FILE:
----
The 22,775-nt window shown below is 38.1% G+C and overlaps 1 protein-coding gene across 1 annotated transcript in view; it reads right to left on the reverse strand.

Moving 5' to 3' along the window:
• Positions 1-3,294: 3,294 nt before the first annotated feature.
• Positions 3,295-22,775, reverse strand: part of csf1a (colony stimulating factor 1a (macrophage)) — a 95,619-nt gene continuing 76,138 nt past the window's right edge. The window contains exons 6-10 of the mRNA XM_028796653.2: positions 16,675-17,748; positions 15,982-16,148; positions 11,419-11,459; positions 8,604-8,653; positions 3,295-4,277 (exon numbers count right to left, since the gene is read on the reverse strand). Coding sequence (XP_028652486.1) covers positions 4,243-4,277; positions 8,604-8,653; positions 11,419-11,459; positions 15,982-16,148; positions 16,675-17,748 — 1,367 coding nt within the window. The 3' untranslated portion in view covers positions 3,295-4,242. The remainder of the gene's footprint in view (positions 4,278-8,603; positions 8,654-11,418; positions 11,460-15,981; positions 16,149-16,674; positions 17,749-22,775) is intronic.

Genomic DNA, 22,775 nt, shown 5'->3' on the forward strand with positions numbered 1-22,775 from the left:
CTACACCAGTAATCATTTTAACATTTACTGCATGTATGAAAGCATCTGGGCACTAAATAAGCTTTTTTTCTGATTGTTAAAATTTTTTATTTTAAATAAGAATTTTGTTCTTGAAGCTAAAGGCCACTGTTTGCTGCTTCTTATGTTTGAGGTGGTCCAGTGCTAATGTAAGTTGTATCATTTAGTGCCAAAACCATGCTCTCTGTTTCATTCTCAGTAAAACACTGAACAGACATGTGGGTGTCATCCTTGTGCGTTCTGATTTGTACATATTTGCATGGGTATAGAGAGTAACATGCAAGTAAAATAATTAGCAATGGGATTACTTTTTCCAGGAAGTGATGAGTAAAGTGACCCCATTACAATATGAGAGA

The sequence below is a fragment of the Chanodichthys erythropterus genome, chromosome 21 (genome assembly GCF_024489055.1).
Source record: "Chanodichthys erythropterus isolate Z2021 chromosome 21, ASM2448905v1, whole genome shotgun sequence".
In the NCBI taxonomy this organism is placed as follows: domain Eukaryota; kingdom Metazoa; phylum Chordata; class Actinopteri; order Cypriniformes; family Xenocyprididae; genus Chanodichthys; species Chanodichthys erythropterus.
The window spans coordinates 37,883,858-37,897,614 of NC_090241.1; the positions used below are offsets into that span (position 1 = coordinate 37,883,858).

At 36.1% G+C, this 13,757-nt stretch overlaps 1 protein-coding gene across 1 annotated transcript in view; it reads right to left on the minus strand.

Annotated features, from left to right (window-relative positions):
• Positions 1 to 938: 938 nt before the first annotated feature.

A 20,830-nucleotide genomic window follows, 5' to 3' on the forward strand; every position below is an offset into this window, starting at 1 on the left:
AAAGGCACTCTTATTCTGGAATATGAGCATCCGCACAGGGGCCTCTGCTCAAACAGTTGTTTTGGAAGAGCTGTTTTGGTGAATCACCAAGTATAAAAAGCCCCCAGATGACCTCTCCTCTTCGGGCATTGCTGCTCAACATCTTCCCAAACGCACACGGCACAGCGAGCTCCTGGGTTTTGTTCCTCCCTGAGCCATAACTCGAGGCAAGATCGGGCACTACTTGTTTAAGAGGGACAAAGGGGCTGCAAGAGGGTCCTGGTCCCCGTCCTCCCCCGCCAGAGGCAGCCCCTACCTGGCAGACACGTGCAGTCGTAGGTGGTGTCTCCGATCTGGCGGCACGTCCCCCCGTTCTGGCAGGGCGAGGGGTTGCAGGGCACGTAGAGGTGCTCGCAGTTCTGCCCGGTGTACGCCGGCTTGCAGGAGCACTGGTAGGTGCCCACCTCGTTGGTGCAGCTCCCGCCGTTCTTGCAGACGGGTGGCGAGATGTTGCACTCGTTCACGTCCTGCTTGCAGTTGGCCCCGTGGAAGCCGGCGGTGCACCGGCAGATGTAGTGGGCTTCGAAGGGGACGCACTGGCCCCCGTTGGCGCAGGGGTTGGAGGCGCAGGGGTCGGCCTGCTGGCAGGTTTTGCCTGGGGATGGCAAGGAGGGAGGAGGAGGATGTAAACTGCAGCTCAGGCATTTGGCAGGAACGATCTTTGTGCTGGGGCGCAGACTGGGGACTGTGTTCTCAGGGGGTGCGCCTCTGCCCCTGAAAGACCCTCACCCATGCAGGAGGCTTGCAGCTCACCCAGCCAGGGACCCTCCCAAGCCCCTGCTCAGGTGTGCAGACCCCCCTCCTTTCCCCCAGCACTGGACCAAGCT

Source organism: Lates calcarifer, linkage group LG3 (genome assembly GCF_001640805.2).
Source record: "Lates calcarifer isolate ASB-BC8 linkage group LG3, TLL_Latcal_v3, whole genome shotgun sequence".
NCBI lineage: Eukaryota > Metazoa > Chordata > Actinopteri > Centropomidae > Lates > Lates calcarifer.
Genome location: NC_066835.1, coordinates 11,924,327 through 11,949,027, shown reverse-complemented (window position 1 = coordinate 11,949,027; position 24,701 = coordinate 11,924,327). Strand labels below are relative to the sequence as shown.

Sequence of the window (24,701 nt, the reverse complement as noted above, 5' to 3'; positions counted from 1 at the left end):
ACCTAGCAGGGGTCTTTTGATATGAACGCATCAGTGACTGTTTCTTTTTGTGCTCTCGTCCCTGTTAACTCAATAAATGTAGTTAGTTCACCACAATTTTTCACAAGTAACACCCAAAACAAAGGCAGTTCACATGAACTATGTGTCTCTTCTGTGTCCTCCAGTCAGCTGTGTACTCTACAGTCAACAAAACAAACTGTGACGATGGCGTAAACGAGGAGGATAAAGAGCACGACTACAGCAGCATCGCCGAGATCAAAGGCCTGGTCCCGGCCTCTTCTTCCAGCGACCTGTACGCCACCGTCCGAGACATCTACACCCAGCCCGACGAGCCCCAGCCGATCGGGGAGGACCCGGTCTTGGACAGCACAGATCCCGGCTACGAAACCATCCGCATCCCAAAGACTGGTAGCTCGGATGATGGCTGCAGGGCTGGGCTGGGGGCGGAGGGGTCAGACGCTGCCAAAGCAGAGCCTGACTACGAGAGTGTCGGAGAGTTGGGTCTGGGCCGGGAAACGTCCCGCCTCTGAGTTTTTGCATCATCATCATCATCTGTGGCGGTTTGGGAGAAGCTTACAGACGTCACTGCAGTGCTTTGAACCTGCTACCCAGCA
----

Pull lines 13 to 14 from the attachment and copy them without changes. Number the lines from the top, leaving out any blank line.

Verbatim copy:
• Positions 1 to 938: 938 nt before the first annotated feature.

A 20,830-nucleotide genomic window follows, 5' to 3' on the forward strand; every position below is an offset into this window, starting at 1 on the left: